Speaking about Speaking in Manhattan

Next Tuesday (March 5) I am appearing in a performance about speeches by actual speechwriters and writers of that hardest form of rhetoric, comedy. They told me I can speak about anything I want related to rhetoric, so I think I’ll speak about the upcoming season of political debates, Presidential and otherwise. It’s always a good idea to follow Cicero and “prepare the minds of the audience for what they are about to hear.”

It looks like it will be a good time. I have 7 minutes (the fingerprints of debate practice are everywhere) and I’m not sure what the venue will be like. I have a lot of ethos questions too. As the professor in the bunch, will it be necessary to read from a paper? Will it lose credibility if I just speak about it without notes? I’m definitely wearing a coat and tie, so if I feel that is an integral part of the ethos, why do I have questions about reading notes? A professor would do that - at least that’s what the audience might think.

I’m very happy I get to be a part of this mostly because of my recent obsession about reaching publics frequently with rhetorical insight, and Roman educational perspectives, where listening to, evaluating, and giving speeches were all a part of learning how to be a citizen and function politically in the day-to-day life of the Roman Empire. We seem to have lost that in the U.S. (among other places I’m sure too) and I’m very interested in exploring how to recover that. My hunch is that the loss of the town hall, the church meeting, or whatever was the forum for handling local problems goes hand-in-hand with the loss of our rhetorical abilities to deeply investigate our views and work to reject simple binaries on complex issues.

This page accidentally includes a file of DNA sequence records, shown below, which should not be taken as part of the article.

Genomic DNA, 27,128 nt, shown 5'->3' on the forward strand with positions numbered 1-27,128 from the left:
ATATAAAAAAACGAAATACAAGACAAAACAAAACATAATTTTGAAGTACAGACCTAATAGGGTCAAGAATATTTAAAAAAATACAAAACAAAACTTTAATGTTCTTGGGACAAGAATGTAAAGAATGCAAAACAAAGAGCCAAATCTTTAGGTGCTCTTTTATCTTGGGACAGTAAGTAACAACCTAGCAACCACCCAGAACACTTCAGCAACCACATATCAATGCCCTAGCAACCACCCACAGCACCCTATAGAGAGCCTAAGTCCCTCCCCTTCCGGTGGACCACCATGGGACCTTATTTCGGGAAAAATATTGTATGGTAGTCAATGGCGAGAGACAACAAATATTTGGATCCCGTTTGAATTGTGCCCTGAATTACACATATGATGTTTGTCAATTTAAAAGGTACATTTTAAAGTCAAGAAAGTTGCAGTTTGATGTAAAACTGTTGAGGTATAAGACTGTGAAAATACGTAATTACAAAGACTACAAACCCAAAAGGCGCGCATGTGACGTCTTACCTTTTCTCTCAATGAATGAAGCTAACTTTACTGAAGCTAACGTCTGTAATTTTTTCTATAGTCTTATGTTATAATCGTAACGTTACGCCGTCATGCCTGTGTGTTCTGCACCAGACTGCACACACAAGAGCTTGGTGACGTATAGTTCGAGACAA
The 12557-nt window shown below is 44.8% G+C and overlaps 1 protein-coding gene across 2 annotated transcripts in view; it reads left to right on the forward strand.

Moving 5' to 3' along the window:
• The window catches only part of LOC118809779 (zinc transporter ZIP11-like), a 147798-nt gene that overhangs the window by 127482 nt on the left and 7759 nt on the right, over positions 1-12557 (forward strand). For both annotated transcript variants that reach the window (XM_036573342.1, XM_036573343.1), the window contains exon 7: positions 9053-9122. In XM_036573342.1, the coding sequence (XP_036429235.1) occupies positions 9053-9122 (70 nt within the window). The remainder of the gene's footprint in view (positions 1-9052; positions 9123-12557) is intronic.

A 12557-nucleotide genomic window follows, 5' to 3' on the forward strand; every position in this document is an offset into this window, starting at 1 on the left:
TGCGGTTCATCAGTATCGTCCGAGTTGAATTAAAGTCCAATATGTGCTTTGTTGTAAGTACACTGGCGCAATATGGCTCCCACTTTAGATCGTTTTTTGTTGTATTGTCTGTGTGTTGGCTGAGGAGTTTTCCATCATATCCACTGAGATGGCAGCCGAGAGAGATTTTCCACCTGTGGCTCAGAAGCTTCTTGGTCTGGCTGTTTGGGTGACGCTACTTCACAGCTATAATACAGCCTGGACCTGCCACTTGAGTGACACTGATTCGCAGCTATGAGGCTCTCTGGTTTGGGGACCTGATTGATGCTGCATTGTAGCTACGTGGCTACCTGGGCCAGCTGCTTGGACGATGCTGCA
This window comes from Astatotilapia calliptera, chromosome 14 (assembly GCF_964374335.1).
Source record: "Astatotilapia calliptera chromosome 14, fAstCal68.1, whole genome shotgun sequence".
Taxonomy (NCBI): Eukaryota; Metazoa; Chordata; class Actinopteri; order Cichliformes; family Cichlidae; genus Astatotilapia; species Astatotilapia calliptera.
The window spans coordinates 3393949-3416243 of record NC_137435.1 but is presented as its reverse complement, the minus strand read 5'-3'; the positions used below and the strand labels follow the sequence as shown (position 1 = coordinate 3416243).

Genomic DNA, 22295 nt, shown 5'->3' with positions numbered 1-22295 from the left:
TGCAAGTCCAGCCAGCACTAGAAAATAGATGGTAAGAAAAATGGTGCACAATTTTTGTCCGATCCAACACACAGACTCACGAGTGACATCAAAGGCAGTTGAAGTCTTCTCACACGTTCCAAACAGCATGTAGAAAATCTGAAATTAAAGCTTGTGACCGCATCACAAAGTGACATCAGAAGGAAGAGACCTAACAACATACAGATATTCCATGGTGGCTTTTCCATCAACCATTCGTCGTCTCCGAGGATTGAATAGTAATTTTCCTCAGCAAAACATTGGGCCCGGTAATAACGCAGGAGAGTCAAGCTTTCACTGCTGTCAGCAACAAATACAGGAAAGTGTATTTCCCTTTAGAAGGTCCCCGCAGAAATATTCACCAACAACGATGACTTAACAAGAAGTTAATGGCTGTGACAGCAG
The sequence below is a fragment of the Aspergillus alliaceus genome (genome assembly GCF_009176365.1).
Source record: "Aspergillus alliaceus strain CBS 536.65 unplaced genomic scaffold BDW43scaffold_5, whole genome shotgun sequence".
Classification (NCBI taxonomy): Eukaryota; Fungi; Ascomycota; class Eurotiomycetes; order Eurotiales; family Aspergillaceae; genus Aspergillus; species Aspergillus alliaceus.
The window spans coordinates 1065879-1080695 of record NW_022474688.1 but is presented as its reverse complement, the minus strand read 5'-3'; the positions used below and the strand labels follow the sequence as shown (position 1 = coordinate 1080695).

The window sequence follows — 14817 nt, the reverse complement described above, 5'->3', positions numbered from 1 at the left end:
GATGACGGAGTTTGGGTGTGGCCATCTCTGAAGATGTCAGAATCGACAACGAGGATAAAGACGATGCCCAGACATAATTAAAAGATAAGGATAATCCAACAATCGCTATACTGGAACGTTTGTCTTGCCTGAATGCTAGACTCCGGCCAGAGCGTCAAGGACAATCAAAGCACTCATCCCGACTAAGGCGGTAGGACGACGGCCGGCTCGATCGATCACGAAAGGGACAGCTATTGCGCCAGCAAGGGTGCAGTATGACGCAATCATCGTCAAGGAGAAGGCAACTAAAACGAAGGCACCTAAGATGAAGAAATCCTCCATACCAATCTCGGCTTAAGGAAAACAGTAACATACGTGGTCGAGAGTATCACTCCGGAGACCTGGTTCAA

Part of this project is to raise questions about who controls the agenda for public discourse, and there’s no better place to start than with those who control most of our public imaginary about what debate looks like and should be used for - the Commission on Presidential Debates. We have a lot of scholarship on how bad the debates are, but not a lot of scholarship on how to make them better, or how to make what we have a positive thing. Perhaps we should approach the Debates like the TV show Chopped? “Open your basket, you have to use these awful ingredients.” Maybe there’s something nice that could be made from the random assortment of statements a Presidential debate provides.

I should get my comments together this weekend and practice a few times before Tuesday night. As someone who is old and grumpy, 9PM is quite late to be doing anything, let alone starting something! But I’ll just down a few coffees before I go and things should be good. They said they might video it as well so if that turns out to be the case I’ll post a link to the video in a follow-up.